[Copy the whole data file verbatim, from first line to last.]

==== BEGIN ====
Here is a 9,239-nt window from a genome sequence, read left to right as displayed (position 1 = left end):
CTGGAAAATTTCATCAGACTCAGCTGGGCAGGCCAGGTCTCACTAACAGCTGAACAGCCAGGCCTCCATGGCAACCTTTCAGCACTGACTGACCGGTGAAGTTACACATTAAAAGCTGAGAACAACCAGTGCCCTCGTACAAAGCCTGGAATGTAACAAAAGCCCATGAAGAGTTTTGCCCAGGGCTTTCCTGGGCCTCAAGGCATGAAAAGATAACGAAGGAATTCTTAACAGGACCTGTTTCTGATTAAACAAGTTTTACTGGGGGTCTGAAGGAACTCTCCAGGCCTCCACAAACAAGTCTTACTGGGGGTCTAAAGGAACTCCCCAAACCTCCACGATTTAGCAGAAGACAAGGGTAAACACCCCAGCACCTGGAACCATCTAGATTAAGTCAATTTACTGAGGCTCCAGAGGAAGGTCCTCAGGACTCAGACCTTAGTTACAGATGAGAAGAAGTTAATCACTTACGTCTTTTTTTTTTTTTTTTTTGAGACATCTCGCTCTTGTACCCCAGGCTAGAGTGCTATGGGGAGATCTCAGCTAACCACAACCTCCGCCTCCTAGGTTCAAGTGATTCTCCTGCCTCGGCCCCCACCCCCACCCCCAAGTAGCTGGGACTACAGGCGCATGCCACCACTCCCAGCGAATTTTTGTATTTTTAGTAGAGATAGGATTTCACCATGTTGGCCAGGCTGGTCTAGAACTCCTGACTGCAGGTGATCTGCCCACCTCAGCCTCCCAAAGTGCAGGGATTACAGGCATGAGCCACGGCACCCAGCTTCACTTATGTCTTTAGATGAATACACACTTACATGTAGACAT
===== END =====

Here is a 9,239-nt window from a genome sequence, read left to right as displayed (position 1 = left end):
CTGGAAAATTTCATCAGACTCAGCTGGGCAGGCCAGGTCTCACTAACAGCTGAACAGCCAGGCCTCCATGGCAACCTTTCAGCACTGACTGACCGGTGAAGTTACACATTAAAAGCTGAGAACAACCAGTGCCCTCGTACAAAGCCTGGAATGTAACAAAAGCCCATGAAGAGTTTTGCCCAGGGCTTTCCTGGGCCTCAAGGCATGAAAAGATAACGAAGGAATTCTTAACAGGACCTGTTTCTGATTAAACAAGTTTTACTGGGGGTCTGAAGGAACTCTCCAGGCCTCCACAAACAAGTCTTACTGGGGGTCTAAAGGAACTCCCCAAACCTCCACGATTTAGCAGAAGACAAGGGTAAACACCCCAGCACCTGGAACCATCTAGATTAAGTCAATTTACTGAGGCTCCAGAGGAAGGTCCTCAGGACTCAGACCTTAGTTACAGATGAGAAGAAGTTAATCACTTACGTCTTTTTTTTTTTTTTTTTTGAGACATCTCGCTCTTGTACCCCAGGCTAGAGTGCTATGGGGAGATCTCAGCTAACCACAACCTCCGCCTCCTAGGTTCAAGTGATTCTCCTGCCTCGGCCCCCACCCCCACCCCCAAGTAGCTGGGACTACAGGCGCATGCCACCACTCCCAGCGAATTTTTGTATTTTTAGTAGAGATAGGATTTCACCATGTTGGCCAGGCTGGTCTAGAACTCCTGACTGCAGGTGATCTGCCCACCTCAGCCTCCCAAAGTGCAGGGATTACAGGCATGAGCCACGGCACCCAGCTTCACTTATGTCTTTAGATGAATACACACTTACATGTAGACAT